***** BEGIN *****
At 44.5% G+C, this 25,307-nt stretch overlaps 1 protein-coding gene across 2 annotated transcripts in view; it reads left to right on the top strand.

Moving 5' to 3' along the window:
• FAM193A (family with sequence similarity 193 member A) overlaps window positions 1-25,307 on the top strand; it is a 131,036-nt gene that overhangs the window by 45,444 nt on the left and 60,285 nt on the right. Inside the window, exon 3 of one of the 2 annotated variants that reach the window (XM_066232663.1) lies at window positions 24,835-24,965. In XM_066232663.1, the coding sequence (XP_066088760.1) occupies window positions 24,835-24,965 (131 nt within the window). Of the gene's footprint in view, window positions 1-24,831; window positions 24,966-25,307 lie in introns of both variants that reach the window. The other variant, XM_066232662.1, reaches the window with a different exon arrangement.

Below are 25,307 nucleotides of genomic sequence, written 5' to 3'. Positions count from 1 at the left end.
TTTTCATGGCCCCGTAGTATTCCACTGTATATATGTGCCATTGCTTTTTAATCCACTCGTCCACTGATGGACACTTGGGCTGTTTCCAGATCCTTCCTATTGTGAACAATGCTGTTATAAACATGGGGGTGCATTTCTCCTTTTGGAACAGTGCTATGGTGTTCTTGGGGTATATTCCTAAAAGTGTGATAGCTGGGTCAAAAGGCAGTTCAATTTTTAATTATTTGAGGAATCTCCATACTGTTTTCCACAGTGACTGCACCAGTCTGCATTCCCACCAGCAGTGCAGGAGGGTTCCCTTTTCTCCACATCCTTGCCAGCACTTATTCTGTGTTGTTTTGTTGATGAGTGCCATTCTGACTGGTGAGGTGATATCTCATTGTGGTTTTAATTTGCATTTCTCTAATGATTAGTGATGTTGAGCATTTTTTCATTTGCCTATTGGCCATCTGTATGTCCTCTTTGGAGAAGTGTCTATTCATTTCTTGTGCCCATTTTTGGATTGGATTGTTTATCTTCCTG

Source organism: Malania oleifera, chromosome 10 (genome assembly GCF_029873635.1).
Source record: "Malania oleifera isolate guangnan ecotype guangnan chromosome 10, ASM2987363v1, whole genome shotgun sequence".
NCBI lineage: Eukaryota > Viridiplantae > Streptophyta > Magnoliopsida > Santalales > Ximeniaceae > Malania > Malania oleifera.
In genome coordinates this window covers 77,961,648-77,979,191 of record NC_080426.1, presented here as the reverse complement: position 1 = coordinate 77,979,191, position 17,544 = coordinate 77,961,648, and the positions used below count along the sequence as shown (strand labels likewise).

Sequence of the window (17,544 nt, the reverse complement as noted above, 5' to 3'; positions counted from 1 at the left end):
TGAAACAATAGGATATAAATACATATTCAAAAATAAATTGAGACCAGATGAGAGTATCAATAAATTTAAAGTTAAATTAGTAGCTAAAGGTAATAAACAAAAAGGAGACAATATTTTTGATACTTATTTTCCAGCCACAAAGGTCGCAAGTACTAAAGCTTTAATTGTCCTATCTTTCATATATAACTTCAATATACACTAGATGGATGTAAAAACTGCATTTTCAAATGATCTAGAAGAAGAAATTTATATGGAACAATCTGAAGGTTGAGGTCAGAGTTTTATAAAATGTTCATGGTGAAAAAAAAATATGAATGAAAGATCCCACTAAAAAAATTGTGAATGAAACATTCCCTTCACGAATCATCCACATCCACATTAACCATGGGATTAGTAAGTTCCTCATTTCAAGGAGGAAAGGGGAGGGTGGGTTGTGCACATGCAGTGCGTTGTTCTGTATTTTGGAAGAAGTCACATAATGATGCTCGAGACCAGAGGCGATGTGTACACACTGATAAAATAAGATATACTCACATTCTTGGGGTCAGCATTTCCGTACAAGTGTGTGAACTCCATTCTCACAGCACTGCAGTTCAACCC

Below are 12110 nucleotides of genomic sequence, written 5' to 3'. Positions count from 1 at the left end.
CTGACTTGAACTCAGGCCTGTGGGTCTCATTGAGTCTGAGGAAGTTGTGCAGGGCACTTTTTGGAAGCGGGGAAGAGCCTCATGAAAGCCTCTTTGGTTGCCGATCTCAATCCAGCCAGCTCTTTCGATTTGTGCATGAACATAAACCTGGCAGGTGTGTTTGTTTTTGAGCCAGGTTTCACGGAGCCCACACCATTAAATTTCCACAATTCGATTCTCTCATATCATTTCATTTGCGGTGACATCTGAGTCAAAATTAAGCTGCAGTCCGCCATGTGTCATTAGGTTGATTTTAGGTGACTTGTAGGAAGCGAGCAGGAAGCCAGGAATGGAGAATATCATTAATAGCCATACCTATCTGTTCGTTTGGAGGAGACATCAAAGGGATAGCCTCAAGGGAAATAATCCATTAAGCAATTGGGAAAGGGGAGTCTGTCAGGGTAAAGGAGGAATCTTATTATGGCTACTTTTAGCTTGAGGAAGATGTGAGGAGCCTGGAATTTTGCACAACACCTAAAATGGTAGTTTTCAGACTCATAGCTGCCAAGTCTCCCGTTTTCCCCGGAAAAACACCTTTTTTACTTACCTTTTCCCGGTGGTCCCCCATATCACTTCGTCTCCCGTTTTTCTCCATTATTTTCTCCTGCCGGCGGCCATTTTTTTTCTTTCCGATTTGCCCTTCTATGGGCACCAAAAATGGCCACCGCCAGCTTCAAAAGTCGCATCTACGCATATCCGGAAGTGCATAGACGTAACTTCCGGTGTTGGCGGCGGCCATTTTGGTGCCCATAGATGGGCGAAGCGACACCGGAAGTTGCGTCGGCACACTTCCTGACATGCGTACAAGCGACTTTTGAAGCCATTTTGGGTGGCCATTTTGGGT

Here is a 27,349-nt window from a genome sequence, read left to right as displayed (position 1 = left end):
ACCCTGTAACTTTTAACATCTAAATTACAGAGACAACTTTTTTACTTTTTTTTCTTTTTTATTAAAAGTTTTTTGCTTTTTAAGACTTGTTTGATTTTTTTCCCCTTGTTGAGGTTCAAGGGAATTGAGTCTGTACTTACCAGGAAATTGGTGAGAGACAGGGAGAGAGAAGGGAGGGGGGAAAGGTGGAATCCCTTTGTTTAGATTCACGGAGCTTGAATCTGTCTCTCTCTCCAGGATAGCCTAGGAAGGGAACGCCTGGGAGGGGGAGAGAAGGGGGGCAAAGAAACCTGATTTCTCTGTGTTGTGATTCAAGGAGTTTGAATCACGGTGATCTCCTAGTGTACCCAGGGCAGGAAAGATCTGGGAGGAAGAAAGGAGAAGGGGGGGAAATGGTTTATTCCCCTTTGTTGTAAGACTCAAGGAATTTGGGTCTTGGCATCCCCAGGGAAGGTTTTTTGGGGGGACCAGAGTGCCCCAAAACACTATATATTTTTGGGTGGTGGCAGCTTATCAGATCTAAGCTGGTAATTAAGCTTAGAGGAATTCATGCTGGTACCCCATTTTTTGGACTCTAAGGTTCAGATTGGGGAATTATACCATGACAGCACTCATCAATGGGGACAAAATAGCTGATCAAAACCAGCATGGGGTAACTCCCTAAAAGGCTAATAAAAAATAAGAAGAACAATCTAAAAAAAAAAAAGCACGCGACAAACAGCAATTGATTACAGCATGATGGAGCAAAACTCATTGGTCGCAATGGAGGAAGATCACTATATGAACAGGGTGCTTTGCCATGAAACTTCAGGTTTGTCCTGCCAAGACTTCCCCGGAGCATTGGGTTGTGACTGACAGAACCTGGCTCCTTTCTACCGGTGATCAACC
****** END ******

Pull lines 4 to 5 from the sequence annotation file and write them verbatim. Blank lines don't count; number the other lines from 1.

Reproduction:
Below are 25,307 nucleotides of genomic sequence, written 5' to 3'. Positions count from 1 at the left end.
TTTTCATGGCCCCGTAGTATTCCACTGTATATATGTGCCATTGCTTTTTAATCCACTCGTCCACTGATGGACACTTGGGCTGTTTCCAGATCCTTCCTATTGTGAACAATGCTGTTATAAACATGGGGGTGCATTTCTCCTTTTGGAACAGTGCTATGGTGTTCTTGGGGTATATTCCTAAAAGTGTGATAGCTGGGTCAAAAGGCAGTTCAATTTTTAATTATTTGAGGAATCTCCATACTGTTTTCCACAGTGACTGCACCAGTCTGCATTCCCACCAGCAGTGCAGGAGGGTTCCCTTTTCTCCACATCCTTGCCAGCACTTATTCTGTGTTGTTTTGTTGATGAGTGCCATTCTGACTGGTGAGGTGATATCTCATTGTGGTTTTAATTTGCATTTCTCTAATGATTAGTGATGTTGAGCATTTTTTCATTTGCCTATTGGCCATCTGTATGTCCTCTTTGGAGAAGTGTCTATTCATTTCTTGTGCCCATTTTTGGATTGGATTGTTTATCTTCCTG